Hello friends! I’ve been busy these past few months volunteering on Mayreau Island.

Say what? Where the hell is Mayreau Island?

That was my question, too, late last year when I heard about this volunteering opportunity.

Mayreau Island is in the Caribbean. It’s part of Saint Vincent and the Grenadines. Specifically, Mayreau is one of the southern Grenadines.

I felt the call to help the dogs on Mayreau. It’s all part of my journey on finding my way.

It’s not always about how many stamps are in your passport, but the accomplishments you make along the way.

Getting to Mayreau Island

It’s not easy or cheap getting to Mayreau Island. I was in England when I booked a flight. A return flight because the ticket was cheaper than a one way ticket.

I mean, go figure. What’s up with airlines that they can’t seem to get that right? Even if I wasn’t planning to use the return flight, I would have still bought a return ticket to save money. And then I just wouldn’t have showed up at the airport on the departure date.

I flew with Virgin Atlantic. They have a direct flight from London Heathrow that stops first in the Barbados to let off passengers, and then continues to St. Vincent.

I stayed in the Kingstown area for a few nights until taking the Jaden Sun fast ferry to Mayreau and costs $120 East Caribbean Dollars (or about USD $44 or Canadian $60). The Jaden Sun runs to the Southern Grenadines three times a week, stopping in Bequia and Canouan islands, before arriving in Mayreau. The crossing takes about two hours or so.

There’s another ferry, the Bequia Express that also operates to Mayreau three times a week, but takes longer. It also carries freight and packages and it’s hard to estimate how long it will take. Island time, you know. About 5 to 6 hours is average for the Bequia Express to arrive in Mayreau. The cost on the Bequia Express between Mayreau and Kingstown, St. Vincent is East Caribbean Dollars $80 (USD $30 or Canadian $40).

So you can only get to Mayreau by boat. Either on one of those ferries or bring your own sailboat!


The organization I volunteered with is Mayreau Animal Welfare. The information I received was that the volunteers would be living in one of two available houses that were very basic island homes. Each house has four or five dogs living there and duties are walking them and feeding them twice a day. Then we fill up water containers and walk a route to check that island dogs have water.

Believe it or not, many dog owners do not give their dogs water. In that heat! It was 30C and higher every day thanks to the humidity! Some dogs didn’t get fed either so we also supplemented them with food. And there were a few dogs we had permission to walk, but due to the heat, that wasn’t always possible.

And then there are the goats. The lucky goats are not tied and can wander around the island freely and have a chance of finding water. Most goats are tied with a rope and stake without water. Hearing them cry because they’re thirsty is so heartwrenching. I had thirsty goats on my route that I brought water to.

I started early before the sun got too hot and was usually finished everything between 9 and 10am. Then the rest of the day was free to do whatever. That usually included hitting the beach and going for a swim to cool off.

Beautiful beaches

OK, aren’t the sun, sand, and sea the reason people love visiting the Caribbean?

That’s what drew me in for sure!

My favorite beach was the beautiful Salt Whistle Bay. It was a 15 minute walk to get there. Keeping in mind the houses on Mayreau are on top of a hill, so when you walk down to the beach, you have to walk back up again. These islands were formed by volcanoes and have steep hills!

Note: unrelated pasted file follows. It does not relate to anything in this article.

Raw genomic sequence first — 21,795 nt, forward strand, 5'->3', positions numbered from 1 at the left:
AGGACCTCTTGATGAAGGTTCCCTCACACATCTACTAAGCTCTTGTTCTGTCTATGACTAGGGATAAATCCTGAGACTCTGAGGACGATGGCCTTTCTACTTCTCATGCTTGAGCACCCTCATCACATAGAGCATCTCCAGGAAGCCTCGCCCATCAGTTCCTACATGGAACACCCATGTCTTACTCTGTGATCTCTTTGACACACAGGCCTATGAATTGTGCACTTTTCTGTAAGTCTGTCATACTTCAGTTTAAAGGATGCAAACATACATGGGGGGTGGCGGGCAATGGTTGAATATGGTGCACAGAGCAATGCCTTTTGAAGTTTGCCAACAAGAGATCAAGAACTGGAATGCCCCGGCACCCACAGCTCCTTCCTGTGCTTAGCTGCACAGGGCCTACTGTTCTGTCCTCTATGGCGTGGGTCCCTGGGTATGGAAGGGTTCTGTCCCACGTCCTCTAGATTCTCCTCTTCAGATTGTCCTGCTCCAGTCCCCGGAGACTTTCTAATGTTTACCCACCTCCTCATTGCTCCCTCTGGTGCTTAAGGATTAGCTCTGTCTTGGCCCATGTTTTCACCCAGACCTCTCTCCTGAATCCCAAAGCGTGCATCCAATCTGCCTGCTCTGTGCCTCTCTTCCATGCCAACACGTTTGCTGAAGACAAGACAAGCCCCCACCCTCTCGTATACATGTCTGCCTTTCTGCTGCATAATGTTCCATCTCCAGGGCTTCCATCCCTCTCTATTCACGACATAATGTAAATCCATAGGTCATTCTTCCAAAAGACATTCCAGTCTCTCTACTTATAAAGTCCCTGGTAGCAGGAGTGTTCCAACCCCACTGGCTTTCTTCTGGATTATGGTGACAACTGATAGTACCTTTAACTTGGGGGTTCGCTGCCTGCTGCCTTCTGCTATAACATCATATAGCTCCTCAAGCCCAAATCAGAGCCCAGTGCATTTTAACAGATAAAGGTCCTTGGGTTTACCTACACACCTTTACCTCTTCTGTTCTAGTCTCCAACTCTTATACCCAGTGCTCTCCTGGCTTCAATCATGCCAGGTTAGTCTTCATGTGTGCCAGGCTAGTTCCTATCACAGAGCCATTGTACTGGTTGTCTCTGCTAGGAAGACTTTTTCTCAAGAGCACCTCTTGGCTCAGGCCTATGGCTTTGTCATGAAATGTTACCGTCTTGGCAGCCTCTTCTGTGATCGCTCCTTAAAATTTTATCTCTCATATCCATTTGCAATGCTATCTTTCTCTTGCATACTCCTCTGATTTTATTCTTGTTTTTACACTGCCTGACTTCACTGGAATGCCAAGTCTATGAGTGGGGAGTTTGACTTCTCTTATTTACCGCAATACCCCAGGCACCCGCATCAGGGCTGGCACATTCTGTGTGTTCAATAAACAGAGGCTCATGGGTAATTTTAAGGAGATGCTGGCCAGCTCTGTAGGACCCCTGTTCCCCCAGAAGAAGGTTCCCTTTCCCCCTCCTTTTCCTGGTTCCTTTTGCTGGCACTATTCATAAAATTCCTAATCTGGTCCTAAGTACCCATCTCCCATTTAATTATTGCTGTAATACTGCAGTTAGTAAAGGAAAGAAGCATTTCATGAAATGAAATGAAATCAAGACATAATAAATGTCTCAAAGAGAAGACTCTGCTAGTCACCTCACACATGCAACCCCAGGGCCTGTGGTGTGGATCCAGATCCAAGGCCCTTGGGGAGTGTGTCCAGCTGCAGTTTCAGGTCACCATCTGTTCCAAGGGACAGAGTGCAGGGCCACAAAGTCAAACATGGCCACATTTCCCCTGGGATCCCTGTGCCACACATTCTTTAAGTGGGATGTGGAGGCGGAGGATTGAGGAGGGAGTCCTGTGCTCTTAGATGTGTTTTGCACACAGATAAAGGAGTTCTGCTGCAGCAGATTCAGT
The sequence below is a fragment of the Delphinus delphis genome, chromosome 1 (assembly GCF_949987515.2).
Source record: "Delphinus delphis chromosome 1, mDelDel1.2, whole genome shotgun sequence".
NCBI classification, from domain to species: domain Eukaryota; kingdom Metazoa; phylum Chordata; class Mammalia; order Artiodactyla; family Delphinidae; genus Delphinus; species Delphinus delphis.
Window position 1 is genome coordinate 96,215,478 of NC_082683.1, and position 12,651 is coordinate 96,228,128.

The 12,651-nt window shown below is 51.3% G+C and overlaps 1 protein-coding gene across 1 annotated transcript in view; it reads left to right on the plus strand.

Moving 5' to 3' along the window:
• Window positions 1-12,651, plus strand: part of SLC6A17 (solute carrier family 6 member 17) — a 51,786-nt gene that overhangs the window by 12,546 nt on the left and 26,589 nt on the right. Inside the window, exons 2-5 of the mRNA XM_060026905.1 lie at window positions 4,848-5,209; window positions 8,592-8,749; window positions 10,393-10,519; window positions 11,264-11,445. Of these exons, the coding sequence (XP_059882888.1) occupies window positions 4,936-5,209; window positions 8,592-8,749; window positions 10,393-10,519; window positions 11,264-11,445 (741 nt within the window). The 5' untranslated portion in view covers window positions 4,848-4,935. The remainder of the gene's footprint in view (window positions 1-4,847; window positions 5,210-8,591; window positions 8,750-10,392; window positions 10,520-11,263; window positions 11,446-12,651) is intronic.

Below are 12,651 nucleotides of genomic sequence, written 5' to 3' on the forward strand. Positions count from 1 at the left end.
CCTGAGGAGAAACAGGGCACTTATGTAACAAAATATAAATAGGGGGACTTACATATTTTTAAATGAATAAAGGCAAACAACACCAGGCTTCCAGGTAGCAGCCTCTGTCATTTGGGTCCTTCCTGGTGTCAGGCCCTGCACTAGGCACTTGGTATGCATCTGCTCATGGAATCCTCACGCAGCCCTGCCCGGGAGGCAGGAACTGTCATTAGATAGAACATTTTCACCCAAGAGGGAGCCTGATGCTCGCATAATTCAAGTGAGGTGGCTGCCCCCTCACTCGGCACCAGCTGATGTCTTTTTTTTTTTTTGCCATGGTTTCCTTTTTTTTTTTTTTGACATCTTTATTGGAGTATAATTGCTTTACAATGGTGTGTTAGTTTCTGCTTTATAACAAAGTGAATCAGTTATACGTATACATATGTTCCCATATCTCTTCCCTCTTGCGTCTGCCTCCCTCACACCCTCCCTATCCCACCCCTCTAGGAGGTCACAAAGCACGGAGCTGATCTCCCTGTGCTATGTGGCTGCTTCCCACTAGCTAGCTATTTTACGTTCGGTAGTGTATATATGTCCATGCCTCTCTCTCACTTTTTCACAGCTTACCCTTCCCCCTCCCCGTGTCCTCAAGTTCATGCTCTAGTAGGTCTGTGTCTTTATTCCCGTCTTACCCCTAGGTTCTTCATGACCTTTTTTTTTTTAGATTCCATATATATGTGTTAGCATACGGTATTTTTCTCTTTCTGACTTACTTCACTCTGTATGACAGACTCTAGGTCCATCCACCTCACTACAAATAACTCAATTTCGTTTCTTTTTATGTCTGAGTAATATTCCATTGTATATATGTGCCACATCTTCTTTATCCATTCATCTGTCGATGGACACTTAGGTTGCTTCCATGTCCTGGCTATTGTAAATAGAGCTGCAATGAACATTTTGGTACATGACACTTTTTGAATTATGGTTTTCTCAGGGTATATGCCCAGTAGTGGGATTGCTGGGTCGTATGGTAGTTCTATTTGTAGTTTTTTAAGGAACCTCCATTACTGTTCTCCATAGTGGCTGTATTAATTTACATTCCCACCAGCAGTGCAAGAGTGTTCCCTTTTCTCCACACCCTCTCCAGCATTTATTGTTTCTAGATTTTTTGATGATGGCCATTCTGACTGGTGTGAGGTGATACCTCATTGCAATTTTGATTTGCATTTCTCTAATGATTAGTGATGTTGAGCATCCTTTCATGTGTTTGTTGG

Saline Bay is also gorgeous, and a closer walk. This is where the ferries come in and the bay is not as protected as Salt Whistle so the waves can get a little rough.


There aren’t many services on Mayreau Island. There are three small grocery stores about the size of a bedroom.

Now you’d think there would be loads of tropical fruits grown on the islands available.


One shop got bananas in once or twice a week. The other two shops might have onions and potatoes. Occasionally carrots.

At Salt Whistle Bay, where most sailboats anchor, there is another shop and that might have some more produce like sweet potatoes, cabbage, and maybe even apples and mangoes.

Generally I had to make a Friday afternoon trip to Union Island to buy fresh produce. Friday is the only day the ferry goes to Union, stays there three hours, and then heads back to St. Vincent, stopping in Mayreau along the way.

$40 East Caribbean dollars each way for this excursion, about $20 Canadian or $15 US dollars. So buying fresh produce can get pricey quickly!

Another reason to visit Union Island is there is a bank with an ATM there. St. Vincent and The Grenadines are pretty much a cash only society. Even those darned ferries only take cash! Your plastic is no good in these islands. Get yourself to the ATM on Union Island for cash. And then it becomes another question. How much cash are you comfortable having on you?

Dining out

There are a few restaurants and bars on Mayreau Island. Sometimes they’re open, often they are not.

Depending on what you’re ordering and which restaurant, the food might be reasonably priced or very expensive.

One afternoon I went to Lolo’s, a beach bar on Saline Bay, near where the ferry comes in. I had a tuna salad, fries, and a Coke. It came to $50 East Caribbean dollars, or about $25 Canadian dollars. That would be approximately what I’d pay for a similar meal back in Canada.

I also had pizza there one night. All they had that I could eat was vegetarian pizza and it cost $50 ECD or $25 Canadian. The pizza wasn’t that great. But I was hungry!

One night I went to the Island Paradise restaurant and ordered a lobster sandwich, fries, and pineapple soda. That came to $40 ECD, about $20 Canadian, and I thought that was quite reasonable.

I returned there on my last night in Mayreau hoping to order it again, but was informed the kitchen was closed and they were no longer serving food. It was about 7pm. Same thing with the Combination, just a little down the hill. Only serving drinks. So I walked down the hill to the beach (and we are talking steep hills here especially when it comes to walking uphill) to Lolo’s only to find the staff washing utensils and saying they were closed for food service.